Tutorial Tuesday: Owl Army from Moonstitches OMG, this is the cutest Tutorial Tuesday ever…or should I call it ? Whatever we call it, I’m sure you’ll agree that this owl tutorial from MOONSTITCHES is just so adorable and that you’ll want to snap it up and hug it and squeeze it and make a million of little owls. I know I do….I want to make my own adorable stuffed owl army! Alex from MOONSTICHES put together this really well done tutorial, which was inspired from a pattern she found in a book (info on the front page of the tutorial). Since Alex does not share the pattern from the book, you can buy the book (although it’s in Japanese) or come up with your own pattern and use Alex’s tutorial as an inspiration for your own owl. For more inspiration, visit the Owly Love Flickr Pool . Also, be sure to join the Tutorial Tuesday flickr group and share your owls or any pics from your completed Tutorial Tuesday projects.

DIY {doily canvas bag} & ashleyannphotography.com Thankfully everyone seems to be making a switch from plastic to lasting when it comes to shopping bags, so here’s another fun little tutorial on customizing one to make it oh so cute. You might notice a lot of doilies in my recent diy projects. Since I was getting so many ready for A Christmas Gathering I used a lot of the same materials…monograms seems to be pretty popular now too. My friend Cindy called while I was working on this and suggested I just go ahead a put a “W” on it for her, I happily obligied. Canvas bag ($2.00 when on sale at Hobby Lobby), fabric paint, paper doily, Krylon Paper Finishes Adhesive Spray : Spray doily with paper spray adhesive and press down on the bag (not shown). : Gently paint over the holes – I recommend paint meant for fabric, not crafts. : Peel back doily before paint dries. Bag after doily is removed I traced on my letter and filled it in with paint. For a cook: fill it with cooking supplies For a gardner: fill it with gardening supplies

Mega&8226;Crafty: Woven Flower Pot- Part 2 Today I finished my woven pot project. I haven't done much weaving but it was kind of relaxing once I got into a groove. (It was the perfect TV watching project). To recap, I started with a pot that I painted a creamy yellow. Then I used an all purpose craft glue to attach some of my favorite ribbons onto the bottom of the pot. My first idea was to weave wide ribbon around the pot too- but soon realized I couldn't get the ribbon to lay flat on the tapered shape of the pot. After experimenting with a few different ribbons and strings I settled on using jute. I continued weaving the jute over and under the ribbon, pulling it tight and adding a tiny dot of hot glue every so often. Marking my starting point ribbon by putting a small arrow on the bottom of the pot helped me keep track of each round. I only glued the jute down when I was going under a ribbon, never over, and I tried to keep the glue off the ribbon so I could pull it left and right to straighten it as I wove. 1. And 2. So I wove,

Super cute sewing tutorials Have you visited Anna Graham's blog Noodlehead yet? If you like to sew things that are so cute you can't stand it, rush right over there. Here's her free tutorial for gathered clutches (also available as a PDF pattern with other styling options for purchase right here.) Or maybe you want a little zippered pouch with a key ring. Tutorial here. Maybe you want that zippered wallet to have some adorable detailing. Or maybe you want to sew a bike basket, a diaper keeper, a mail organizer, or a host of other useful things listed on Anna's blog. To see the lovely things others have made from her tutorials, like Yellow Poplar's pouches above, visit the Noodlehead Tutorials Flickr pool.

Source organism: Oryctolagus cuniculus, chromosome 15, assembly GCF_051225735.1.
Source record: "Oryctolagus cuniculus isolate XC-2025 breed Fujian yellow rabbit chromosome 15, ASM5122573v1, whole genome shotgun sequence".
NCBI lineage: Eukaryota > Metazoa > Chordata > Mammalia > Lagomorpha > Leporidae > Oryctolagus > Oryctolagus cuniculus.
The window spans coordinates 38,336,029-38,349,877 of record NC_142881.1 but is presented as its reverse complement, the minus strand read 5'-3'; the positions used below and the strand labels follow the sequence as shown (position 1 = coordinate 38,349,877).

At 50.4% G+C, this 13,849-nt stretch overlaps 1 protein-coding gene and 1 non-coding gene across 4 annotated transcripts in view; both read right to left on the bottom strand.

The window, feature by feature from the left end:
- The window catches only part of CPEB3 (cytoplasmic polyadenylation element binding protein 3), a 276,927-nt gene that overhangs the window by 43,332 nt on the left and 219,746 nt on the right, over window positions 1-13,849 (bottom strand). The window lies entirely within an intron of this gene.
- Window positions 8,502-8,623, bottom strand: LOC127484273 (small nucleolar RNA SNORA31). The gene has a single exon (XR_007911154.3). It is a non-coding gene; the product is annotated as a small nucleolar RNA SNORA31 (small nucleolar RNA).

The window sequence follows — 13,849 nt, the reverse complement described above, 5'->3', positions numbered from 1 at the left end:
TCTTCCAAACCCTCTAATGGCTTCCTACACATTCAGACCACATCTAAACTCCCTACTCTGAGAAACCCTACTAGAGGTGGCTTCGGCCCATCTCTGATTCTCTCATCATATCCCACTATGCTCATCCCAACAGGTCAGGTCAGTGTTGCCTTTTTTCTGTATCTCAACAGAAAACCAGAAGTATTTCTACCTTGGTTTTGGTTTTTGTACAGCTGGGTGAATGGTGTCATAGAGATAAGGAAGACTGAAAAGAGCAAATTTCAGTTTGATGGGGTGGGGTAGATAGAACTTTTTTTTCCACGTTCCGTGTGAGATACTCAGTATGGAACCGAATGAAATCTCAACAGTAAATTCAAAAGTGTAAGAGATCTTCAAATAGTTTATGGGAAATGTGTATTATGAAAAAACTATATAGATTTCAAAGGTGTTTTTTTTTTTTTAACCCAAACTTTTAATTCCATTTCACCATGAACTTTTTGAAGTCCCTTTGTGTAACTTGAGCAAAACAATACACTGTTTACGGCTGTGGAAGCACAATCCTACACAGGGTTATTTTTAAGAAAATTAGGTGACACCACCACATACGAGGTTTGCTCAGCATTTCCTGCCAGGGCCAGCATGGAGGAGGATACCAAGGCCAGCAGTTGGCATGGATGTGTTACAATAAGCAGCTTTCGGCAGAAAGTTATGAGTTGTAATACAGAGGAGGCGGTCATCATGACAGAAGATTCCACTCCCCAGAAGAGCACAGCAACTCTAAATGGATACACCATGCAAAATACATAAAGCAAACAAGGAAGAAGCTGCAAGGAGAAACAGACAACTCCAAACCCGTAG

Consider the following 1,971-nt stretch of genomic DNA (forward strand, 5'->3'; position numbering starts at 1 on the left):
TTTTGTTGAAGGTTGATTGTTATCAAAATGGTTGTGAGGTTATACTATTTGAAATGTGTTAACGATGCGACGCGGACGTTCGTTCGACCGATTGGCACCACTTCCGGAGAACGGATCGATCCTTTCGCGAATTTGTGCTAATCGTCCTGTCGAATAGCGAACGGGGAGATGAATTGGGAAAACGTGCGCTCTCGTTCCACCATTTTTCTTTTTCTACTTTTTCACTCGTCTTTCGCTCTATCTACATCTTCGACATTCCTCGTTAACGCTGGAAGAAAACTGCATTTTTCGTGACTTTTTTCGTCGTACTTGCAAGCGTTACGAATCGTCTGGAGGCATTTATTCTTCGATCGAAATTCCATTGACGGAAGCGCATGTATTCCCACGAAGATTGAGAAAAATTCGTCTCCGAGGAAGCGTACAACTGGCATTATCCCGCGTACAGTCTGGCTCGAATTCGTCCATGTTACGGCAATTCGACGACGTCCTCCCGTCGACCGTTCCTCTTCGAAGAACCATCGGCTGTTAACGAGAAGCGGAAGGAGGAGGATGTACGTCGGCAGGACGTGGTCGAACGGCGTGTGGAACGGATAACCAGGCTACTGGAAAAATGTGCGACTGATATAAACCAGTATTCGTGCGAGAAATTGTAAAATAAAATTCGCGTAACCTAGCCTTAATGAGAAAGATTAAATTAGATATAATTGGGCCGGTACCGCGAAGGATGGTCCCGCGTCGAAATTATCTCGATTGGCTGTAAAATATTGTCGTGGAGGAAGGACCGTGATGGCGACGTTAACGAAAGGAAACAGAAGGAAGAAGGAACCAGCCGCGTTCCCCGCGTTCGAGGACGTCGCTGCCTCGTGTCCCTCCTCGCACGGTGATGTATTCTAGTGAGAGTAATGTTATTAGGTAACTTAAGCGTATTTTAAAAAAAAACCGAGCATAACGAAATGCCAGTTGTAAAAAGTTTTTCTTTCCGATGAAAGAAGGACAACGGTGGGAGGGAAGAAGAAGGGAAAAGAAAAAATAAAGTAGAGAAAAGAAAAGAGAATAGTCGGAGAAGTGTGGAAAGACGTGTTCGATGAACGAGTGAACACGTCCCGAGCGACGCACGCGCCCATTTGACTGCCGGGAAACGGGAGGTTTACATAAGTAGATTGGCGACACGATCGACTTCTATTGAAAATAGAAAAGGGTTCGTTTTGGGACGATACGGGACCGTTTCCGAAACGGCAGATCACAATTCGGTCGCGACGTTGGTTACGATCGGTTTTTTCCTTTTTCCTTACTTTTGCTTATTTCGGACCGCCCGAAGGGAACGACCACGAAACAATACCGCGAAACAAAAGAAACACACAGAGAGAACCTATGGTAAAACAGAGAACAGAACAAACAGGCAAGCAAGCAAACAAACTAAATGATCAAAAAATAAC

20 Crafty Ways To Use Up Fabric Scraps : Posted on | November 8, 2008 | 2 Comments My grandmother always had a mountain of fabric scraps. Leftovers from sewing projects, hems cut off pants, recycled out-of-style skirts, old pillowcases; everything was added to the pile. If you have your own fabric scraps, here are 20 crafty uses for your excessive of riches. 1. Patchwork quilts were first designed to use up small, leftover pieces of fabric. 2. 3. 4. 5. 6. 7. 8. 9. 1/2 yard of stretchy fabric can be made into a beret. 10. 11 & 12. 13. 14. 15. 16. 17. 18. 19. 20. Comments Envelope Clutch & The Hybrid Chick I made a cash envelope clutch in January for the Paper Craft Planet challenge, and had a few requests on how to assemble it. So here it is, another sassy clutch using the Envelope Template. Supply List: Template: Standard Envelope Template Set by Kelleigh Ratzlaff Designs Digital papers: Share the Moments Designer Kit by Danielle Engebretson Ribbons: Thin flat ribbons like binding tape, or Taffeta ribbon recommended Others: Magnet snaps, thread and needle, sticky double sided tape or glue. For the paper clutch, I printed two of the envelope templates on both sides of the paper, one for front flap & back body, and the other one for the front body. I cut out some flaps and added extra score lines to make into a clutch. If you want, you could enlarge the templates a bit to make it bigger than the envelopes that will go inside. Coat with a glossy glue/sealer like Mod Podge to make it sturdier. Add the double sided tape on the bottom flap (front body piece) to the other piece. Flatten it down.

how to transfer a photo to fabric Did you know you can transfer photos to fabric without using iron-on sheets? I love this technique. It's simple to execute and the end results are really pretty. It's another method for hand printing! Supplies Needed: Fabric (I used white quilting cotton), Gel Medium (I used this kind from Liquidex), Paint Brush and the image you want to transfer. How to transfer a photo to fabric: 1. Note: Don't be alarmed if your transfer isn't completely perfect. Well there you go! How to Weave on a Cardboard Loom June 25th, 2008 Email 1322 users recommend Weaving like this can be the basis for so many projects: place mats, coasters, bags, hats—use your imagination. All photos by Diane Gilleland Keep your edges a little loose, and they'll stay nice and straight. An ordinary salad fork makes a great tool for keeping your weaving snug. Photo: All photos by Diane Gilleland Weaving is such a meditative, relaxing craft—and at the end of it, you have fabric! I like to re-use cardboard shipping envelopes for my simple looms. Begin by deciding how wide you want your weaving to be. Next, measure and mark every 1/4 inch along the edge of your cardboard, working between the two width marks you made in the previous step. Draw a line 1/2 inch from the edge of the cardboard. Use a pair of strong scissors to cut a series of slits in the edge of the envelope, 1/4 inch apart. Repeat these steps on the opposite edge of the cardboard. Time to string your loom! Here's a shot of the back of the loom. Ready to weave?